Cuttlefish Embrace 3D Movies in Underwater Experiment—for Science, Of Course

Published: January 9, 2020

After all these years, maybe we’ve finally found an audience for all those dusty, outdated 3D TVs. The only problem is most of them probably aren’t waterproof so even cuttlefish wouldn’t want them.

If you thought you’d heard it all when it comes to scientific experiments, here’s one you might have missed: Researchers at the University of Minnesota recently constructed a miniature underwater movie theater, outfitted a group of cuttlefish with 3D glasses. Why, you ask?

Researchers then showed the cuttlefish short movies of shrimp—all to see if humans and cuttlefish have more in common than we previously thought.

Cuttlefish, squid-like cephalopods with an internal shell, ensnare prey with one swift snatch of their tentacles. If they under- or overestimate their distance from whatever they’re eyeing, however, they’ll fail to grasp their prey and give away their position, too.

So, of course, Trevor Wardill, assistant professor in the University of Minnesota’s department of ecology, evolution, and behavior and his team, wanted to find out how cuttlefish are able to so accurately estimate distance.

Do Cuttlefish Movie Theaters Have Tiny Concessions?

After placing 3D glasses over a cuttlefish’s eyes, they set it in front of a screen that showed offset images of two different-colored shrimp on a leisurely walk. Their findings are in industry journal Science Advances if you care to read a more comprehensive account.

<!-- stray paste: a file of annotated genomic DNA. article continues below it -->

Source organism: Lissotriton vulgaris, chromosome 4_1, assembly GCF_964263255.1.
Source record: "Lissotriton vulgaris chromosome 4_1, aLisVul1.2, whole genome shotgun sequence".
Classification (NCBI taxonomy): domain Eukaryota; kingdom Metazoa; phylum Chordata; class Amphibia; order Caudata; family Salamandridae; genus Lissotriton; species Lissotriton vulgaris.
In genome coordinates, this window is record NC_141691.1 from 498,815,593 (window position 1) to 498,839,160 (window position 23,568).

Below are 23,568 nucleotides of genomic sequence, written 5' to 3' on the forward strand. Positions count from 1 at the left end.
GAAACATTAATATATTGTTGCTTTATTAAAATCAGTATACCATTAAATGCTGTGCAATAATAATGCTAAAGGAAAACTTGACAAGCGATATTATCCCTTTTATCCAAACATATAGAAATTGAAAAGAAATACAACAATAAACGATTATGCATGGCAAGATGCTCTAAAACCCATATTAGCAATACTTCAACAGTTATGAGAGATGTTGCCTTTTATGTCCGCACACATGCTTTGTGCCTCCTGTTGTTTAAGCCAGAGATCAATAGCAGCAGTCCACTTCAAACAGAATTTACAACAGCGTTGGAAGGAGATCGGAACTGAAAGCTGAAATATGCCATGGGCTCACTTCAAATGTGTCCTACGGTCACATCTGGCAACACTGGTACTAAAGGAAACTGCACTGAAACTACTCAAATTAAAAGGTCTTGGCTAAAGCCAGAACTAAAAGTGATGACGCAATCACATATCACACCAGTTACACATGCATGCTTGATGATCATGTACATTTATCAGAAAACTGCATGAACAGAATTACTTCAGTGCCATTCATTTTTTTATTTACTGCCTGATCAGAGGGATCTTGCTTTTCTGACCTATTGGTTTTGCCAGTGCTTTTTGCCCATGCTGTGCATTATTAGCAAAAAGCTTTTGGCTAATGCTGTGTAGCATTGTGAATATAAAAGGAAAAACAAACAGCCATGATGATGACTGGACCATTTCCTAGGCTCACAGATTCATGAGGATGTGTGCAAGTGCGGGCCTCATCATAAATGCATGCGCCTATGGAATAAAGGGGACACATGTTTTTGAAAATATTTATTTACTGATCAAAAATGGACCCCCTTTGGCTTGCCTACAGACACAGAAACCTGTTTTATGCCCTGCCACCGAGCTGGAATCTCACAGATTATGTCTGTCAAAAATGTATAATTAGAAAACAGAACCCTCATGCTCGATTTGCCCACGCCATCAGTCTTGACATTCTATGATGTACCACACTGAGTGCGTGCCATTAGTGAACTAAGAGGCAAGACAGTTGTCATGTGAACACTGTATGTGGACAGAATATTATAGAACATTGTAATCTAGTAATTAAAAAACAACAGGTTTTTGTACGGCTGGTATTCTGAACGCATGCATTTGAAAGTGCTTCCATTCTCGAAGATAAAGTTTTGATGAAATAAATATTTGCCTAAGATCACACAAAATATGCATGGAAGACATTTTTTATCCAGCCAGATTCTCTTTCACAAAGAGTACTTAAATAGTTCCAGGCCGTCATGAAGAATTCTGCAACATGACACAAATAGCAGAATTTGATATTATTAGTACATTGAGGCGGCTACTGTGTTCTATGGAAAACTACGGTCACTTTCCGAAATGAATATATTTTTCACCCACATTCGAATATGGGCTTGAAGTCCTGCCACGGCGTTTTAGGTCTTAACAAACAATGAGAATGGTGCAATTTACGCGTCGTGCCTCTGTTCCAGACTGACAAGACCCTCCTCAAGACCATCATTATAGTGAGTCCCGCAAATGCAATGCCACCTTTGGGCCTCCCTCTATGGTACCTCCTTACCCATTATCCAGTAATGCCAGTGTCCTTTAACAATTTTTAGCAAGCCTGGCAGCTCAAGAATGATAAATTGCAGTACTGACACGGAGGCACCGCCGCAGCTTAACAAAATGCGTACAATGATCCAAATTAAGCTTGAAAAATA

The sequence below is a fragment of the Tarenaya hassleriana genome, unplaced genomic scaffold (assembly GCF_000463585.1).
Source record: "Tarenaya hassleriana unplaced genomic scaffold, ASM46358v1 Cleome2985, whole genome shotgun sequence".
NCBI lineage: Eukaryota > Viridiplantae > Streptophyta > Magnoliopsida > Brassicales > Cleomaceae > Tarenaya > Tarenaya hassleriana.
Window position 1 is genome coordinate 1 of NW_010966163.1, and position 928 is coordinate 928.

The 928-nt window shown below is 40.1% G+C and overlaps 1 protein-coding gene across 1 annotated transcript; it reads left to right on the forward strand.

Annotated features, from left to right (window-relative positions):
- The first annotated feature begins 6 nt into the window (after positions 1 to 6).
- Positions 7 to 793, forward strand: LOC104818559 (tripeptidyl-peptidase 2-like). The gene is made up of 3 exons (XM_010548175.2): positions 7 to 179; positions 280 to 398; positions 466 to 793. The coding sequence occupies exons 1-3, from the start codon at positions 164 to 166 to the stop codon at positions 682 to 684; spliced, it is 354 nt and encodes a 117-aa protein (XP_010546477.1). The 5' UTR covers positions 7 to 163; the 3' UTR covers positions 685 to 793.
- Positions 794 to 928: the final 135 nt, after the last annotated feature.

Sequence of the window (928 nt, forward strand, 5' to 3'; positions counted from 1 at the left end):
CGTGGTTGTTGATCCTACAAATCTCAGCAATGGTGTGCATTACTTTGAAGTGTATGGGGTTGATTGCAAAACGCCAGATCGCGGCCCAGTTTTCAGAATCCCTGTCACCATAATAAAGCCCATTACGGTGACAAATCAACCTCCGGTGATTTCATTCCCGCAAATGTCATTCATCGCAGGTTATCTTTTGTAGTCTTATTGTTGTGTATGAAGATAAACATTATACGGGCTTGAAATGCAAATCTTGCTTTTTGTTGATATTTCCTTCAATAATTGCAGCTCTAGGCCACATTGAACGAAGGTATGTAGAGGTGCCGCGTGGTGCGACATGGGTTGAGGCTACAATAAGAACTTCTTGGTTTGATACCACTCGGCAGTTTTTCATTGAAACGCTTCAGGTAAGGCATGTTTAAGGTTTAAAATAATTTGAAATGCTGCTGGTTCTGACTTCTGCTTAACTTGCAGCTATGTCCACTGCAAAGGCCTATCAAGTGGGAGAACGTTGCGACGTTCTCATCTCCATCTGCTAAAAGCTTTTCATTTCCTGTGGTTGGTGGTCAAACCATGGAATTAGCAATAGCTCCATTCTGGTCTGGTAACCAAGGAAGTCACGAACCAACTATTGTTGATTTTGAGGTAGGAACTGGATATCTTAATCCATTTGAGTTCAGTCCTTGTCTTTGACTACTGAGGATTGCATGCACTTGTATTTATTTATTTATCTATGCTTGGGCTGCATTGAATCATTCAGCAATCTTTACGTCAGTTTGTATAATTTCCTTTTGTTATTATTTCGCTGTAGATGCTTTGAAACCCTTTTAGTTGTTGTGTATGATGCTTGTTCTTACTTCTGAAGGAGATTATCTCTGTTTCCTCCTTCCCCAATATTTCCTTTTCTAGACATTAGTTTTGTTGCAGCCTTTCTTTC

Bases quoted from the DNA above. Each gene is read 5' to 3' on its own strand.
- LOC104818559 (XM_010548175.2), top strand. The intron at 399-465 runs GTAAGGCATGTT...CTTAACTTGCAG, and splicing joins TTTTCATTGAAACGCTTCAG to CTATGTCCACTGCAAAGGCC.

Wardill’s goal was to learn more about stereopsis, which is when our brain receives different images from our left and right eyes and combines that information to help us understand when some objects are closer to us than others.

When you’re watching a 3D movie, your brain is combining the offset images, as seen differently by your left and right eyes, to make you think that flat images have depth, and some are closer than others.

Here’s a bit of how they found their answers:

The researchers varied the positioning of the offset images so the cuttlefish would either perceive the shrimp to be in front of or behind the screen. When the cuttlefish then struck out at their would-be prey, their tentacles ended up grasping at empty water (if they thought the shrimp was in front of the screen) or colliding with the screen (if they thought the shrimp was behind it).

In other words, stereopsis allowed them to interpret how far away the shrimp was, just like humans would have done.

Cuttlefish brains aren’t as similar to ours as their depth perception skills might imply.

“We know that cuttlefish brains aren’t segmented like humans. They do not seem to have a single part of the brain—like our occipital lobe—dedicated to processing vision,” Wardill’s colleague Paloma Gonzalez-Bellido said in the press release.

“Our research shows there must be an area in their brain that compares the images from a cuttlefish’s left and right eye and computes their differences,” she said.

I guess that means I shouldn’t wait for a cuttlefish to invite me over to check out its new big-screen TV.

Posted in: Insights, News

Tagged with: 3D

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